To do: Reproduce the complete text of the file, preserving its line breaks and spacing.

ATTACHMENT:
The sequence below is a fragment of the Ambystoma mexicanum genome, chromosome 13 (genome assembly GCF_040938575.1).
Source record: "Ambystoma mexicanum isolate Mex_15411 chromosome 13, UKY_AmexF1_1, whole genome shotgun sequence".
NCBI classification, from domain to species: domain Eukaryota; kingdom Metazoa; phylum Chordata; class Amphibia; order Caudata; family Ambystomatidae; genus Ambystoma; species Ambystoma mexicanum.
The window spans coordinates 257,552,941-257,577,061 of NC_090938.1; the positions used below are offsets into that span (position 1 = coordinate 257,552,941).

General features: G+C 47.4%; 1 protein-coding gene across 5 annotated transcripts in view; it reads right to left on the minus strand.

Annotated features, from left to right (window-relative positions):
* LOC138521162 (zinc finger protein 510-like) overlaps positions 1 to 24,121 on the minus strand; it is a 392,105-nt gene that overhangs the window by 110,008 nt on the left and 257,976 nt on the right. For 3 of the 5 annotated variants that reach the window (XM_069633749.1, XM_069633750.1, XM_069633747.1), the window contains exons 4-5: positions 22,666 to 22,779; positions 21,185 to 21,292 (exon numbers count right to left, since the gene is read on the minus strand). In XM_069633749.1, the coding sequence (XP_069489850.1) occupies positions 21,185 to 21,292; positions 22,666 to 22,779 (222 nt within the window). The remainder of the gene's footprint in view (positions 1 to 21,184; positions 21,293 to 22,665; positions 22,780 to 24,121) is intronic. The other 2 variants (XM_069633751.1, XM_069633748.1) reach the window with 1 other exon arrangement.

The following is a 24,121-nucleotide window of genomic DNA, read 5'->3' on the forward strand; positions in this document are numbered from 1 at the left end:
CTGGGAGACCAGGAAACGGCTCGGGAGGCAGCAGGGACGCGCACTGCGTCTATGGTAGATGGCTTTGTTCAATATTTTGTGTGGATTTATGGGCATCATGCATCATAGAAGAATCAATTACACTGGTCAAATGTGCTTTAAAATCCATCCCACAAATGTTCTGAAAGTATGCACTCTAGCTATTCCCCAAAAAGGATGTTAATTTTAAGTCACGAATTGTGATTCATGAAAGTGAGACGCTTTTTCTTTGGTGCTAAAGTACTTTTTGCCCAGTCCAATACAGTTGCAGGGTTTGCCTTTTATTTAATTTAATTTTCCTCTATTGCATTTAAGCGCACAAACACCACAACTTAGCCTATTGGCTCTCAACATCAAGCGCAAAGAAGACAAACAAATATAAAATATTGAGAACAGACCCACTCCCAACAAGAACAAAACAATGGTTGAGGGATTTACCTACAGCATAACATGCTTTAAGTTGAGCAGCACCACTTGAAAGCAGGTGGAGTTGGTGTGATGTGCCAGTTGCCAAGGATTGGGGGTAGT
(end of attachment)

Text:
The sequence below is a fragment of the Ambystoma mexicanum genome, chromosome 13 (genome assembly GCF_040938575.1).
Source record: "Ambystoma mexicanum isolate Mex_15411 chromosome 13, UKY_AmexF1_1, whole genome shotgun sequence".
NCBI classification, from domain to species: domain Eukaryota; kingdom Metazoa; phylum Chordata; class Amphibia; order Caudata; family Ambystomatidae; genus Ambystoma; species Ambystoma mexicanum.
The window spans coordinates 257,552,941-257,577,061 of NC_090938.1; the positions used below are offsets into that span (position 1 = coordinate 257,552,941).

General features: G+C 47.4%; 1 protein-coding gene across 5 annotated transcripts in view; it reads right to left on the minus strand.

Annotated features, from left to right (window-relative positions):
* LOC138521162 (zinc finger protein 510-like) overlaps positions 1 to 24,121 on the minus strand; it is a 392,105-nt gene that overhangs the window by 110,008 nt on the left and 257,976 nt on the right. For 3 of the 5 annotated variants that reach the window (XM_069633749.1, XM_069633750.1, XM_069633747.1), the window contains exons 4-5: positions 22,666 to 22,779; positions 21,185 to 21,292 (exon numbers count right to left, since the gene is read on the minus strand). In XM_069633749.1, the coding sequence (XP_069489850.1) occupies positions 21,185 to 21,292; positions 22,666 to 22,779 (222 nt within the window). The remainder of the gene's footprint in view (positions 1 to 21,184; positions 21,293 to 22,665; positions 22,780 to 24,121) is intronic. The other 2 variants (XM_069633751.1, XM_069633748.1) reach the window with 1 other exon arrangement.

The following is a 24,121-nucleotide window of genomic DNA, read 5'->3' on the forward strand; positions in this document are numbered from 1 at the left end:
CTGGGAGACCAGGAAACGGCTCGGGAGGCAGCAGGGACGCGCACTGCGTCTATGGTAGATGGCTTTGTTCAATATTTTGTGTGGATTTATGGGCATCATGCATCATAGAAGAATCAATTACACTGGTCAAATGTGCTTTAAAATCCATCCCACAAATGTTCTGAAAGTATGCACTCTAGCTATTCCCCAAAAAGGATGTTAATTTTAAGTCACGAATTGTGATTCATGAAAGTGAGACGCTTTTTCTTTGGTGCTAAAGTACTTTTTGCCCAGTCCAATACAGTTGCAGGGTTTGCCTTTTATTTAATTTAATTTTCCTCTATTGCATTTAAGCGCACAAACACCACAACTTAGCCTATTGGCTCTCAACATCAAGCGCAAAGAAGACAAACAAATATAAAATATTGAGAACAGACCCACTCCCAACAAGAACAAAACAATGGTTGAGGGATTTACCTACAGCATAACATGCTTTAAGTTGAGCAGCACCACTTGAAAGCAGGTGGAGTTGGTGTGATGTGCCAGTTGCCAAGGATTGGGGGTAGT